A new relationship with animals, nature and each other.

Animals Rescued from Memphis Floods

Carrying pets to safety from the floods in Memphis

Last night, in response to rising floodwaters, a convoy of animal rescuers and supplies rolled into Memphis, Tenn.

It included an 82-foot mobile command center and veterinary clinic from the American Humane Association, tons of pet carriers and supplies from PetSmart Charities, horse trailers and four-wheel-drive and other trucks from private groups and individuals.

The International Fund for Animal Welfare (IFAW) sent in a team of 11 emergency responders and a 36-foot animal rescue trailer.

And an emergency mega-shelter for animals, donated by Belz Enterprises, which manages warehouses and office buildings, is being set up in a warehouse with a capacity to house around 1,000 animals.

Much of the local effort is being coordinated by the ASPCA, whose regional office received the official request from the mayor’s office and the Shelby County Office of Preparedness.

After the storm system that plowed through the South last week, spawning deadly tornadoes and causing widespread flooding, forecasts are predicting yet more rain and floods in the coming days. Humane organizations are working together and with the affected counties to mount a coordinated effort to make sure no pets get left behind.

All in all, a well-coordinated effort is underway to save the animals of people being moved to safety from the floods.

Much has changed in the animal rescue world since humane organizations struggled to put a response together in the aftermath of Hurricane Katrina. Across the country, especially where disasters are most likely, arrangements between local officials and rescue groups are already in place, and humane organizations have held regular practice sessions to coordinate their responses.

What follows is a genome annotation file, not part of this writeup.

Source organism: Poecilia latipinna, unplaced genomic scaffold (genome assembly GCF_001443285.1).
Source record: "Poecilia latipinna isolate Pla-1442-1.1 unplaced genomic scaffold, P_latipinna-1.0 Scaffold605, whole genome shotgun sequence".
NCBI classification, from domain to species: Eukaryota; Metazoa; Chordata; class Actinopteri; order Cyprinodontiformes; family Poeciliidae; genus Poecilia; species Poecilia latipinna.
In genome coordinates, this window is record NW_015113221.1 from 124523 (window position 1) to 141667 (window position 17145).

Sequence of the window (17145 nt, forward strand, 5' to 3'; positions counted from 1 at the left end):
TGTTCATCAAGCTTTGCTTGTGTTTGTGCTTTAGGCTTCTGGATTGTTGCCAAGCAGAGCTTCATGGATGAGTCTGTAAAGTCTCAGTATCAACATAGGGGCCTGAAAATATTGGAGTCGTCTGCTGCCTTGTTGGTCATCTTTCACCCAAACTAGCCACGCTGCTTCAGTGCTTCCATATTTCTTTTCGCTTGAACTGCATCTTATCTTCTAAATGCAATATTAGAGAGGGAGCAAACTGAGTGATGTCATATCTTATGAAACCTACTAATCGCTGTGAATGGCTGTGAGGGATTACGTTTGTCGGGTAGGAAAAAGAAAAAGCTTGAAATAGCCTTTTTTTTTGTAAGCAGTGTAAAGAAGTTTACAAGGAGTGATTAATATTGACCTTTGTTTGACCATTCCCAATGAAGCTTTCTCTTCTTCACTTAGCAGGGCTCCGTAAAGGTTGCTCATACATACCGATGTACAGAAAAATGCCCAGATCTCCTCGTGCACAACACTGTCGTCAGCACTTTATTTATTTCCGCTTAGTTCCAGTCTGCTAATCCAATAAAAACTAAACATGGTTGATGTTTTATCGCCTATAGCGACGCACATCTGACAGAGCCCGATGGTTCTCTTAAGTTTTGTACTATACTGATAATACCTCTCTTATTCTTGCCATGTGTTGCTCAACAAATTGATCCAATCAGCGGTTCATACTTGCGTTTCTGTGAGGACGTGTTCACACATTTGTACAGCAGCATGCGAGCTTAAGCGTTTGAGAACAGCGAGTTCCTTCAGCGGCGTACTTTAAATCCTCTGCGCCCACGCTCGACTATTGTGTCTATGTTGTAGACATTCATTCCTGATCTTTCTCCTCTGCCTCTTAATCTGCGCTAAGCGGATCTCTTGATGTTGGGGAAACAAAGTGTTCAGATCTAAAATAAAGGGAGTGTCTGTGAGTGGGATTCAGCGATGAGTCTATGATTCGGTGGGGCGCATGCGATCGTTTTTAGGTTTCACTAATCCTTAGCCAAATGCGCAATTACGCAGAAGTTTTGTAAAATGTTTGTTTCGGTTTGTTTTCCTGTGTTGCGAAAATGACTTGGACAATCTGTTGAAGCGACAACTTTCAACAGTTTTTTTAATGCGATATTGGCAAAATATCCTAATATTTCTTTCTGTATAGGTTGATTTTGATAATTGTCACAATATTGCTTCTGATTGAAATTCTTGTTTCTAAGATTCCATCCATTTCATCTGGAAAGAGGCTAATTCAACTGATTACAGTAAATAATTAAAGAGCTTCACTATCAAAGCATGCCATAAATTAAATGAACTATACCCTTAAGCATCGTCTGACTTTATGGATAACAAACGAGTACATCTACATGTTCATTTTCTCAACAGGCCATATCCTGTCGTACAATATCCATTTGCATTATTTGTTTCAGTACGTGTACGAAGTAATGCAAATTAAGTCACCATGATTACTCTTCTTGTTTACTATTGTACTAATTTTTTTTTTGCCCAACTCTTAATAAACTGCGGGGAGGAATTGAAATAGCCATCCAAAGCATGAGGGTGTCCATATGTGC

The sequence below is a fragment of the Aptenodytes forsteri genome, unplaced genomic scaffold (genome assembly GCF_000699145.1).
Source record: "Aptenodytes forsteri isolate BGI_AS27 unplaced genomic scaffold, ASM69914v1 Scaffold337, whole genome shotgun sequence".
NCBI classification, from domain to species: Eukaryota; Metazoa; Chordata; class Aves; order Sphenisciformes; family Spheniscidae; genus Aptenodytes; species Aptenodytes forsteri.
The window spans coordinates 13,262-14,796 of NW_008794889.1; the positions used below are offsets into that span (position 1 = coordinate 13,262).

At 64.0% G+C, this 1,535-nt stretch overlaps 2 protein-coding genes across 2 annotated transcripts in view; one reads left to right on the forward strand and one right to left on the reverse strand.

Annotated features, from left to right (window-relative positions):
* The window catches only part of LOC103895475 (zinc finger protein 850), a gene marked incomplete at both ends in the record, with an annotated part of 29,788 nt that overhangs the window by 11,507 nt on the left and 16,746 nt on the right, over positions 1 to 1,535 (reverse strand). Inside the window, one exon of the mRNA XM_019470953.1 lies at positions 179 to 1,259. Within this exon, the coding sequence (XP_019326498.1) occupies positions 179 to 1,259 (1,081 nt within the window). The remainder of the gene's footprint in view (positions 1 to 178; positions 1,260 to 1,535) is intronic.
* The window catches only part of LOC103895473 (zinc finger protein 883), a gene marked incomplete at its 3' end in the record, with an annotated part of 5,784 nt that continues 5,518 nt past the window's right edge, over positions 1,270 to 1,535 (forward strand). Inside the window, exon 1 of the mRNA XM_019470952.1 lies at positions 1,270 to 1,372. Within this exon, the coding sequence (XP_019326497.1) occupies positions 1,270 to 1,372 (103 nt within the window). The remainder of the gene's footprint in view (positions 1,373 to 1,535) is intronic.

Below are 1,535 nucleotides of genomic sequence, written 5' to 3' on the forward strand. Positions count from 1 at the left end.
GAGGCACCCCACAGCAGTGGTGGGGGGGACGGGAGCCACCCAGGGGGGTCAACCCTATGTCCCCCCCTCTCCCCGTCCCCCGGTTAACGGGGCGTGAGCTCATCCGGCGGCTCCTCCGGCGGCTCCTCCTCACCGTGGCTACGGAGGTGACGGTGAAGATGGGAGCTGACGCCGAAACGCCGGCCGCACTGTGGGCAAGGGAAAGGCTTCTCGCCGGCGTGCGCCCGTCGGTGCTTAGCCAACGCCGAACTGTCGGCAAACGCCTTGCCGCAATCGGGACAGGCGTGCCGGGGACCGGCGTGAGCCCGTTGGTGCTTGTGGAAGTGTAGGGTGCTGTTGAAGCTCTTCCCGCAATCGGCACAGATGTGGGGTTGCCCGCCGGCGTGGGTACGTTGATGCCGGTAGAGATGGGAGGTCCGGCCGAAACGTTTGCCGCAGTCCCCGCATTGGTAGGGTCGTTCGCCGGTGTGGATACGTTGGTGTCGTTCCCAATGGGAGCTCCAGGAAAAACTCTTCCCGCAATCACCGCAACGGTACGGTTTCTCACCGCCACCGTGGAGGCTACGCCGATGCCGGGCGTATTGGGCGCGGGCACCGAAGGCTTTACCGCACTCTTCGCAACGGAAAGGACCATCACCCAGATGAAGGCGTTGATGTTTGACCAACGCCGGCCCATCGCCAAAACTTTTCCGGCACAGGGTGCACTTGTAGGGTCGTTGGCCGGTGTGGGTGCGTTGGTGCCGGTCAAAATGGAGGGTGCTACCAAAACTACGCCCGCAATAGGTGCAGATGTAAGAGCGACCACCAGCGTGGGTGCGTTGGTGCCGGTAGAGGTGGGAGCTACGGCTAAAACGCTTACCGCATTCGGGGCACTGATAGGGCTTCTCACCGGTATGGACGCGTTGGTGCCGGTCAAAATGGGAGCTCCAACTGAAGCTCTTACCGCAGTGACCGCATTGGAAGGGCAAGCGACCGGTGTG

Also, after Hurricane Katrina and in response to the outrage over people being forced to leave pets behind when they were being evacuated from New Orleans, Congress passed the Pet Evacuation and Transportation Standards (PETS) act, that required local authorities to provide shelter for companion animals in order to be able to receive emergency federal funds.

People with pets being evacuated are being advised to:

• Plan now if you live in a flood-prone area

• Bring any special pet medications with you

• Bring veterinarian information and contact number

• Bring all your pet’s papers. (Emergency shelters will vaccinate unless they have written proof that shots are valid.)

• Don’t bring pet toys to shelters

Anyone going to an emergency shelter can bring pets with them.

People not going to emergency shelters can take their pets to the emergency animal shelter.

• For more information contact the Emergency Management Agency’s 24-hour hotline at 901-515-2525.

What do you say? Have you been involved in animal rescue, either as a volunteer or a person needing help? Let us know in a comment below or on Facebook.

What you can do: Donate to any of the organizations participating in the rescue effort. They include:
Humane Society of Memphis and Shelby County
American Humane Association
PetSmart Charities
International Fund for Animal Welfare